Candace Whitaker became the first former Red Raider to head the program in 2013. A Texas native, Whitaker starred at Seward County Community College before becoming a Red Raider. There she excelled both on the court and in the classroom, and she has helped current Texas Tech athletes make similar academic achievements.
She began her coaching career as an assistant coach at Valapariso from 2004-2006. She was head coach at the University of Missouri-Kansas City for the next six years, and spent a year as associate head coach at Oklahoma State before returning to Texas Tech.
Whitaker and her husband are the parents to two sons.
What did it mean to you to take the head coaching job at your alma mater three years ago?
It was very surreal and a dream come true for me. I grew up in this area, where basketball was dominant for so many years. Marsha Sharp was able to stay in it for such a long time. When I came on my recruiting visit when I left my parents, Coach Sharp unofficially offered me. My parents desperately wanted me to go to Tech to be back home so they could come to games. All I could think about was how badly I wanted her job someday, and they were looking at me like, “what’s wrong with you?” Of course I never shared that with her because of how it would come across. We’re thrilled to be here and it’s home to both me my husband.
You began at a community college before coming to Texas Tech. That’s got to be inspiring for your players.
I grew up in Canyon, Texas, and my high school coach was inducted into the women’s basketball hall of fame this year. He has won 1000 games. I was really fortunate to grow up in such a strong basketball community. We were in the gym all summer at Canyon High; we didn’t travel or go play on the club teams. We were really solid. But I didn’t get recruited to the level I wanted, and I played junior college basketball and it was great for me. I got a lot of confidence and skills, and I got the attention from Division I colleges that I had hoped for in high school.
What did you learn from playing for the great Marsha Sharp?
The thing that always stood out to me was that sharp clearly understands how to grow a program form the bottom up and sustain it. She did a great job connecting her players to the community, and her staff. She’s always very much a solution-based person: if we have a problem, let’s fix it. There was never “that’s the way it is” or “you can’t do that.” It was always, let’s figure this out let’s make it happen. She got it done and her program did happen.
How did you get into coaching, and how did you get your first job at Valaparaiso?
My mom was my coach in seventh grade and was a great player in her time. I had a lot of injuries early: I broke my wrist and tore my hamstring in sixth grade. I was coaching with my mom on the bench while I healed. I was a bit more of a coach as a player, and I wasn’t a huge scorer. I felt like I could help people get to the right spots and that was my strength. I never thought about college coaching I cane to Tech. I thought, I could really do that. Valpo recruited me because they knew me from junior college. I had a conversation with coach Sharp because I was hesitant as to whether or not I could have a family and do this. I didn’t want to get waist deep and figure out I couldn’t do it. She encouraged me; she didn’t want me to think I couldn’t do that.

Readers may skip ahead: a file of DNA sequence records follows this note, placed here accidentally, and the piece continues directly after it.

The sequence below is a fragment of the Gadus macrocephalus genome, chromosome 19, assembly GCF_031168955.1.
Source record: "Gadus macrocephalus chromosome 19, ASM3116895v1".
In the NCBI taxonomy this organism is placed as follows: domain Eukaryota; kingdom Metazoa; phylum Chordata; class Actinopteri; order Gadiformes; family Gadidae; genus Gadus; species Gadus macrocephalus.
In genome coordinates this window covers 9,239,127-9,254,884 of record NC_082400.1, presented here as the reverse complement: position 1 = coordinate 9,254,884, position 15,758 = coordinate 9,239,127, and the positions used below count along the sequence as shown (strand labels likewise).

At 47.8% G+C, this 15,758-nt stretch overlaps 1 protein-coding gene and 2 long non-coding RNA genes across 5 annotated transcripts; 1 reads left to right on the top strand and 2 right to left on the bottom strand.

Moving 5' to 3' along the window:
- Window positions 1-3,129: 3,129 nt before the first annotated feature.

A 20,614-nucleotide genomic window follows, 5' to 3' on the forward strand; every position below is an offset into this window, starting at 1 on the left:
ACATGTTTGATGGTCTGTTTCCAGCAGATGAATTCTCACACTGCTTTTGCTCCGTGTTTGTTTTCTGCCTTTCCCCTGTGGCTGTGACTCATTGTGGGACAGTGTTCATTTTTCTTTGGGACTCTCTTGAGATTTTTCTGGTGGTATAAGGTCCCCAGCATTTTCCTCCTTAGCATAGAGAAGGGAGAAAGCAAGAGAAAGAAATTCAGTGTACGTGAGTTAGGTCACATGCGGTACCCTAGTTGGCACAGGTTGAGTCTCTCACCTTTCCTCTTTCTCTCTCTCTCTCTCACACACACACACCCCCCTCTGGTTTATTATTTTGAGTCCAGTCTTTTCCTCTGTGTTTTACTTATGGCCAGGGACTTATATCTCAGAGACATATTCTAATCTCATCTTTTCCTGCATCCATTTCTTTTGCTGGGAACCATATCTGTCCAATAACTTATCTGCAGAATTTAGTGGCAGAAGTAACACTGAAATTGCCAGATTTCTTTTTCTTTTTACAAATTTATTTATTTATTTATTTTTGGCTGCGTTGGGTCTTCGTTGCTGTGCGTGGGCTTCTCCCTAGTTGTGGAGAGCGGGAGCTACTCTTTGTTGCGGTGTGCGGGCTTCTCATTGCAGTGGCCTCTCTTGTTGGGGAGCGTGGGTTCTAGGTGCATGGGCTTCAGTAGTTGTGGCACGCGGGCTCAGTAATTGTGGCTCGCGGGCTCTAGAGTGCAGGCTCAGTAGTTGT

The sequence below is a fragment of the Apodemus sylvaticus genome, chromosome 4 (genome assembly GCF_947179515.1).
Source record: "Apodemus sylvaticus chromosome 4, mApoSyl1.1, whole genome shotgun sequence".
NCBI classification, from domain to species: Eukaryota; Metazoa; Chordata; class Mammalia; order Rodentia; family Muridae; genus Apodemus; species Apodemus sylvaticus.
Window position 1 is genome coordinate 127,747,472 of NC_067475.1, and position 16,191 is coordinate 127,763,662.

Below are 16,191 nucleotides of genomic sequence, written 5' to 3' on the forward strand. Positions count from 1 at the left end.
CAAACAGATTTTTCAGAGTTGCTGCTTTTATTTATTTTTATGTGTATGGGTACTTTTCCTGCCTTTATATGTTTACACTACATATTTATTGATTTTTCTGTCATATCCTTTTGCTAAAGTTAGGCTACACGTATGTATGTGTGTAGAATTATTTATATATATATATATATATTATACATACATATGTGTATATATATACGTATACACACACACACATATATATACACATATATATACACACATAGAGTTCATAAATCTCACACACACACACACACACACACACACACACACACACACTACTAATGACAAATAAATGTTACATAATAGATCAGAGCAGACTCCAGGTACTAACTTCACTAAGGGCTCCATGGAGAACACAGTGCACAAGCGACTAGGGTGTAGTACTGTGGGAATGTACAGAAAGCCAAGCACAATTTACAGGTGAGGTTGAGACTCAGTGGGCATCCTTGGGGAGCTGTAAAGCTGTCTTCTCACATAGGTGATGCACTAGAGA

My generation of men are much more on board to help take care of kids and help around the house as well. I went to Valpo and did everything on the floor did recruiting did scouting reports. You figure it out, you sink or swim. I figured out what I didn’t know as a player, when you think all those things just ‘appear.’
How would you describe your coaching style?
I’m intense. I can be fiery, but I am very passionate about what we’re doing and I have a lot of energy and I give that. My philosophy is very much about doing what the players do best. I won’t stick them into positions or situations that don’t come naturally to them. I want them to get into the flow of the game and to make decisions and not do what I tell them to do all the time. I put them into positions where they have to think. I’m very much evolving every day as the generations change, and they have in my time. You have to change and develop with it. It’s really a group effort. We’re all on the same team. To get it done, there has to be a togetherness.
What is the best thing about coaching student athletes?
It’s so fun when they come in as freshmen and by the time they’re juniors they’re a whole new person. Watching them make mistakes, learning from them and growing gives you a great sense of accomplishment. I love seeing them succeed, working together and accomplishing things. I love competing, but that’s such a small piece. Seeing them develop, graduate and go on with their lives is satisfying.
What has basketball taught you about life?
It seems like a cliché to say that, but it does. Life is about adversity. It’s around the corner in every part of your life, and that’s what sports is. How do you handle getting into foul trouble, not getting a job, winning, losing, understanding other people and their points of views. There are so many life lessons in sports. Kids struggle with that, but when they come back they understand.
Do you set goals?
I set goals depending on what I’m working on. I’ve keep stats in those areas, and we set goals as a team. For me my goals are controllable goals for me. They’re not always about whether we win or lose. My goals are more in what are my reactions to things: how am I coaching, how are we preparing, am I spending enough quality time with my children. I try to keep myself in check and in balance.
What kind of music do you listen to?
A little bit of everything: I like pop music, listen to a little bit of country, a little bit of rap – nothing hard core. I go in many directions; I like a pretty good mix of fun music.